Ricky Rubio is coming. Will he be good?

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The good news: Ricky Rubio, the #5 overall pick in the 2009 draft and one of the most dynamic point guard talents in the world, is coming to the NBA and joining the team that drafted him.

The bad news: Rubio really didn’t give Timberwolves fans much to get excited about during his last season with FC Barcelona.

The numbers are ugly: In 23.75 minutes per game last season, Rubio averaged 6.5 points, 3.2 rebounds, and 3.5 assists on 39.2%/22.4%/83.6% shooting, and 1.8 turnovers per game.

Rubio is a big guard who plays great defense and is exceptionally creative in the open floor, two things that will serve him well in the NBA, and FC Barcelona’s style of play didn’t suit Rubio’s game very well. Still, 6.5 points per game on 39% shooting is 6.5 points on 39% shooting.

The most favorable comparisons for Rubio may be Boston’s Rajon Rondo or Milwaukee’s Brandon Jennings. Rondo is a big guard, a tremendously creative passer, a two-way player, has a broken jumper, and played in a system that didn’t suit him.

There are issues with both comparisons. As bad as Jennings (who called Rubio “all hype” when both players were in Europe) was in Europe, he didn’t get nearly as much playing time as Rubio did, and had something that Rubio doesn’t currently possess: a smooth jumper, which allowed him to immediately make an impact as a scoring guard in the NBA.

And while Rondo slid far further than he should have in the draft because Kentucky played in a slow-down system that wasn’t tailored towards him, he was still more successful than Rubio was: Rondo averaged 11.2 points, 6.1 rebounds, and 4.9 assists per game during his last season at Kentucky, and shot 48.2% from the field. Like Rubio, Rondo doesn’t have much of a jumper to speak of, but unlike Rubio, Rondo seems to have always known how to score efficiently without having to make many jump shots. Rubio’s stroke is better than Rondo’s, but he may need to make some dramatic leaps as a shooter to be effective as a scorer in the NBA.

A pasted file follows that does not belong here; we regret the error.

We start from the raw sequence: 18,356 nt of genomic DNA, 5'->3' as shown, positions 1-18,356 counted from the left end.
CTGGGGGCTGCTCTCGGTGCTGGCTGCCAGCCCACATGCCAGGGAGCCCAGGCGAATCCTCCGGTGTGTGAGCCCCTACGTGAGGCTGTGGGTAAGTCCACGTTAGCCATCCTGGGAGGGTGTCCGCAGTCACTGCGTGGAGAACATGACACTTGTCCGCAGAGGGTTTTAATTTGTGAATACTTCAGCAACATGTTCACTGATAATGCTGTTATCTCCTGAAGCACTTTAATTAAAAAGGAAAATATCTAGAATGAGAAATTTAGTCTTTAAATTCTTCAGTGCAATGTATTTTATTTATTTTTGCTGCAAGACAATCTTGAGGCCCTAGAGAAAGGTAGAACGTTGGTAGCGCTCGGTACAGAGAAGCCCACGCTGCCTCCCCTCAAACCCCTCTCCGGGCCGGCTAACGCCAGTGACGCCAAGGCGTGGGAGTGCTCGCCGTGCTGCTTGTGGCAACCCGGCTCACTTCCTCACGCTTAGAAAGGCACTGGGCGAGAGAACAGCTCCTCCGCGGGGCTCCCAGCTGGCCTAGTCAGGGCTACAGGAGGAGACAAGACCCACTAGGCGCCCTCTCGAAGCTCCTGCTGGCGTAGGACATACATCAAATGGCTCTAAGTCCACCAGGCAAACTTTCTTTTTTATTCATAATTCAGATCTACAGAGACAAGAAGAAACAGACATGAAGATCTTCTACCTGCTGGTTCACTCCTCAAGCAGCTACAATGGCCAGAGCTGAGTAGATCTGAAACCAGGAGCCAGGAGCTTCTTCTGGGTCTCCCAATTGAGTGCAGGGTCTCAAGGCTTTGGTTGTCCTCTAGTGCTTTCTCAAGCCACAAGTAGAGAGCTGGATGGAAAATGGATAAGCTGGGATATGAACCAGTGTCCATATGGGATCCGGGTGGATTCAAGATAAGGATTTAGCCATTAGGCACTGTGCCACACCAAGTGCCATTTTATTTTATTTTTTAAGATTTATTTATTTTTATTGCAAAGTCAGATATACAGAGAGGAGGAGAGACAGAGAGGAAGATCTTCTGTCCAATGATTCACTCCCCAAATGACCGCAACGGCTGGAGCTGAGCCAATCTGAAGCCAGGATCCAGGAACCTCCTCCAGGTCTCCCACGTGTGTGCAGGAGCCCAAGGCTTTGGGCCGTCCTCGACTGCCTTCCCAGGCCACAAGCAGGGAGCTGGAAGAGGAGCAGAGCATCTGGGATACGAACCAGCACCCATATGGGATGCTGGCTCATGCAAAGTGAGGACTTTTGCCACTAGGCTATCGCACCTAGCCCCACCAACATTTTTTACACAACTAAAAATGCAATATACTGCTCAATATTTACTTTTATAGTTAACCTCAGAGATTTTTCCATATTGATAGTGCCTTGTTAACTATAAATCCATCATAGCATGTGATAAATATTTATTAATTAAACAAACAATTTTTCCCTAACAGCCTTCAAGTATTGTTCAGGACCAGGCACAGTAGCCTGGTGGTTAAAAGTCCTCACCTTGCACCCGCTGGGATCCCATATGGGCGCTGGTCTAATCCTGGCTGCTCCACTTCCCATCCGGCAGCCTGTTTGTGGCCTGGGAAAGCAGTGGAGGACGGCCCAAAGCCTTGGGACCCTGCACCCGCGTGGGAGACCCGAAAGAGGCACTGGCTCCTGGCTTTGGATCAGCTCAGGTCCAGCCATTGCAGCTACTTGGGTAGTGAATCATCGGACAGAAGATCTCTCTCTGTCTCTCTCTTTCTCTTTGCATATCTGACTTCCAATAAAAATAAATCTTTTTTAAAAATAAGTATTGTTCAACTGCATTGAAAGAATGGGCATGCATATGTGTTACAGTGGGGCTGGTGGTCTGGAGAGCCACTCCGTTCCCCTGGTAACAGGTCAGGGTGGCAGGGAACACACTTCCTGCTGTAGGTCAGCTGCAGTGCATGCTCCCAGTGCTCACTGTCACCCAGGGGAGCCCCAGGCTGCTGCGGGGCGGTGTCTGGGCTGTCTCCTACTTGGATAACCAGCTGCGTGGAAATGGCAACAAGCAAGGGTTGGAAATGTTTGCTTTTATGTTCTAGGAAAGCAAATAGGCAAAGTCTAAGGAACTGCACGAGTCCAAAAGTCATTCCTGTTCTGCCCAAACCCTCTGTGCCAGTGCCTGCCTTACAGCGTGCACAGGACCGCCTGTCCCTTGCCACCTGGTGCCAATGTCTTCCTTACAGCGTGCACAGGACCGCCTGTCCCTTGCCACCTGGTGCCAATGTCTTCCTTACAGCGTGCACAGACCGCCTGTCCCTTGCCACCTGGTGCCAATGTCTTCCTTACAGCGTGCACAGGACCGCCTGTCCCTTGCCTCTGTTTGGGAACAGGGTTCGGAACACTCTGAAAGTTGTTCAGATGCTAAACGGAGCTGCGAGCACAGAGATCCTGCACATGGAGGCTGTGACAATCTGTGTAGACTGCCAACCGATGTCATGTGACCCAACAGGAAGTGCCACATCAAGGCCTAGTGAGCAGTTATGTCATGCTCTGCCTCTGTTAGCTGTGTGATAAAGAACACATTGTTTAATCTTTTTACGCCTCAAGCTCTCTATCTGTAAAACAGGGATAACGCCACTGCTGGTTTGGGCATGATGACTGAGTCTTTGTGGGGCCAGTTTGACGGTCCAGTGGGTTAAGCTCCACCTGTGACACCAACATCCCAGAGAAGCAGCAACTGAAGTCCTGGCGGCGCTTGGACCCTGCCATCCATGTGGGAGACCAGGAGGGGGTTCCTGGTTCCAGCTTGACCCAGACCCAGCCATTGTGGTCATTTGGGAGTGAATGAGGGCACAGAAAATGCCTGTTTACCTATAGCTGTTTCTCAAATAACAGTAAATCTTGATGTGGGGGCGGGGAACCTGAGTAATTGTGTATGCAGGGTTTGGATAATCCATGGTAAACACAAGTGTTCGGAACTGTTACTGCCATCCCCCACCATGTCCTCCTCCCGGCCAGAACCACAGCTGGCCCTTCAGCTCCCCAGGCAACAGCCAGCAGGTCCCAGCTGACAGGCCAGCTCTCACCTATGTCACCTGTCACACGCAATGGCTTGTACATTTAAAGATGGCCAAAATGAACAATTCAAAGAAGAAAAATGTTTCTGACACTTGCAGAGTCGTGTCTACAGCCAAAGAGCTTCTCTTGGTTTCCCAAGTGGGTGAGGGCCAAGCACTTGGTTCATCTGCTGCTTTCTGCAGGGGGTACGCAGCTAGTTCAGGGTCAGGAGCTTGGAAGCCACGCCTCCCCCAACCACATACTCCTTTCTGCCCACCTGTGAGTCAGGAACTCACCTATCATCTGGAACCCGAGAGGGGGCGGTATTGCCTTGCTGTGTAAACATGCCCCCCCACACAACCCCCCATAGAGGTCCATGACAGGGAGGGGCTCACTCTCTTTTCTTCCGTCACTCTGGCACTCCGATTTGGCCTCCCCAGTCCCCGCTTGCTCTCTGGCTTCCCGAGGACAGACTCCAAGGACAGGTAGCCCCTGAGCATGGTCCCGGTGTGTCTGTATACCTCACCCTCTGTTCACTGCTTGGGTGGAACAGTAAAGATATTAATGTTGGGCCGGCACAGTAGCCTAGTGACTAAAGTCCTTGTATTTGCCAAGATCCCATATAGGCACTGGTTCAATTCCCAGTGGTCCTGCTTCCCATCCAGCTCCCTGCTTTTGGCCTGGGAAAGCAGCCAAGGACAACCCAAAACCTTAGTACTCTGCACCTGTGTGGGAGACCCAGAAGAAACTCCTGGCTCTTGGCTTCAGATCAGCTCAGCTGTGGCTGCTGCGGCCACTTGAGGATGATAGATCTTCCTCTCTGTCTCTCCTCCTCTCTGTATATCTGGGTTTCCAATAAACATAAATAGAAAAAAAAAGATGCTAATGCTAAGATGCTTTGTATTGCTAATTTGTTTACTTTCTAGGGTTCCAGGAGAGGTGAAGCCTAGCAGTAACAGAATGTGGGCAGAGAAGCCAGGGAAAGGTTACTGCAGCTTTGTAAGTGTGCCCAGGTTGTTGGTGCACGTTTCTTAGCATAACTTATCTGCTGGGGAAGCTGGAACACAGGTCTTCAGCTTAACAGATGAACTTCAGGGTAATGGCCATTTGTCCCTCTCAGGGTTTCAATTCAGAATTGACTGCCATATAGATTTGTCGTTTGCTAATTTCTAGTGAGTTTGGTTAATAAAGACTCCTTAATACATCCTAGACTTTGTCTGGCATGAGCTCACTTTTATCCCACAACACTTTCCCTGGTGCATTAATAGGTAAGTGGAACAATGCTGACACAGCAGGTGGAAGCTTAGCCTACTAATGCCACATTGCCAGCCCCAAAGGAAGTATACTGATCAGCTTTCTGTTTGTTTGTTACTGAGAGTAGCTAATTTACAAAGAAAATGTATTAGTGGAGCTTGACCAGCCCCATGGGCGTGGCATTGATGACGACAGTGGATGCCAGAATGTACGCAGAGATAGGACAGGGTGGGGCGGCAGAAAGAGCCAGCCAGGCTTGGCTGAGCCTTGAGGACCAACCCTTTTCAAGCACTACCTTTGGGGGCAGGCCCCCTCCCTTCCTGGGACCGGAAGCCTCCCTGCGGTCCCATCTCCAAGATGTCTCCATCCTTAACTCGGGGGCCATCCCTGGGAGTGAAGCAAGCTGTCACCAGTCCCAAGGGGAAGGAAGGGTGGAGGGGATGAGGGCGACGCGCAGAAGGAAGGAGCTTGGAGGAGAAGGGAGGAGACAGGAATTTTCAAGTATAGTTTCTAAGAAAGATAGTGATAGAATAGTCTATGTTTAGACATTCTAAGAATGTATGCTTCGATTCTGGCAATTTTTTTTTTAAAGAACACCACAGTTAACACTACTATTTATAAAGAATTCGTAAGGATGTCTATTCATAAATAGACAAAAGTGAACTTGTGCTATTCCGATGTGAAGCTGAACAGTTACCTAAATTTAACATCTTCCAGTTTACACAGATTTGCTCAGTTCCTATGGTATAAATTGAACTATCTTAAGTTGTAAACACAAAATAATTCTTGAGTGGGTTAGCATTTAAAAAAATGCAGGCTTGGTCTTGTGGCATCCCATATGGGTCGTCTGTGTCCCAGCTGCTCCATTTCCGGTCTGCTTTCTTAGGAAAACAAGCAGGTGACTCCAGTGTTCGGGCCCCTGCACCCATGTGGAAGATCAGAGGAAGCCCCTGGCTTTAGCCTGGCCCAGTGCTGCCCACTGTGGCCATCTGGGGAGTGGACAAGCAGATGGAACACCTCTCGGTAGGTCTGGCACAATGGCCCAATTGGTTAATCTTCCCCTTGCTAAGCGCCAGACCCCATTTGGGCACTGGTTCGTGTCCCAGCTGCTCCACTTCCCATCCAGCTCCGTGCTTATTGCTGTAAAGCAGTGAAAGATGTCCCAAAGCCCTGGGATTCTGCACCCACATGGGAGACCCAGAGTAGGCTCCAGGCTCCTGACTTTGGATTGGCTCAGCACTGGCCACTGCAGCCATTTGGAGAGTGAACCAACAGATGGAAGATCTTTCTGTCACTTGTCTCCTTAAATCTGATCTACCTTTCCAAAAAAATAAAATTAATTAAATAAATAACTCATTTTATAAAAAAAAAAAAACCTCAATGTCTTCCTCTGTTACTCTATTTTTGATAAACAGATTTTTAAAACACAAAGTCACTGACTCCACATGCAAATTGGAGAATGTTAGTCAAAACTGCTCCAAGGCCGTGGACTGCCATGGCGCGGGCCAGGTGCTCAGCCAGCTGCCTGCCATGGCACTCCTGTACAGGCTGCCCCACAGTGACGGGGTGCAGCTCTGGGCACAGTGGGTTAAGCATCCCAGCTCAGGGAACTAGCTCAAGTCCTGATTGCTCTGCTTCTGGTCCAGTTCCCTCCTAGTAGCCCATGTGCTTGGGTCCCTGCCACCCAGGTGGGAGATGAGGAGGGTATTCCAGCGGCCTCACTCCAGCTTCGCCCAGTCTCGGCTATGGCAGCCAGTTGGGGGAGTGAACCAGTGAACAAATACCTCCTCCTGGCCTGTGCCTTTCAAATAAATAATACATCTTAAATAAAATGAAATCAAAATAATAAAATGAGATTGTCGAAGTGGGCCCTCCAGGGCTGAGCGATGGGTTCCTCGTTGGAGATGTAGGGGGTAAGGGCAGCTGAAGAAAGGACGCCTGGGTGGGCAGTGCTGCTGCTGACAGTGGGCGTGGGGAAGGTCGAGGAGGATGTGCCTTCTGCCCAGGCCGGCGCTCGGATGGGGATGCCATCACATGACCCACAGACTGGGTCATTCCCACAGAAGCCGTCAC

Rubio is talented, and the NBA game is dramatically different from the international game, so it’s impossible to make a solid prediction on how Rubio will do in the NBA. But based on what he showed in Barcelona last year, Rubio has given NBA fans plenty to be skeptical about.

Bucks fans greet team, Giannis Antetokounmpo at Milwaukee airport (VIDEO)

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The Milwaukee Bucks season is over. Giannis Antetokounmpo and his supporting cast couldn’t get things done in Game 6 on Saturday night against the Toronto Raptors in Canada. Now it’s Kawhi Leonard who is heading to the 2019 NBA Finals against the Golden State Warriors.

This season was a magical one for Milwaukee, one in which they took the No. 1 overall seed in the Eastern Conference and likely have the league’s MVP in Antetokounmpo.

As you might expect, Bucks fans are happy about that fact, and showed up to the Milwaukee’s Mitchell Airport to greet their returning team.

Via Twitter:

It has to be nice for athletes to get this kind of treatment. Although some may want to just go home and languish in their defeat, the unwavering support of fanatics has to take the bite out of the sting, even if just a little bit.

Nets hire Hawks’ Peterson as assistant general manager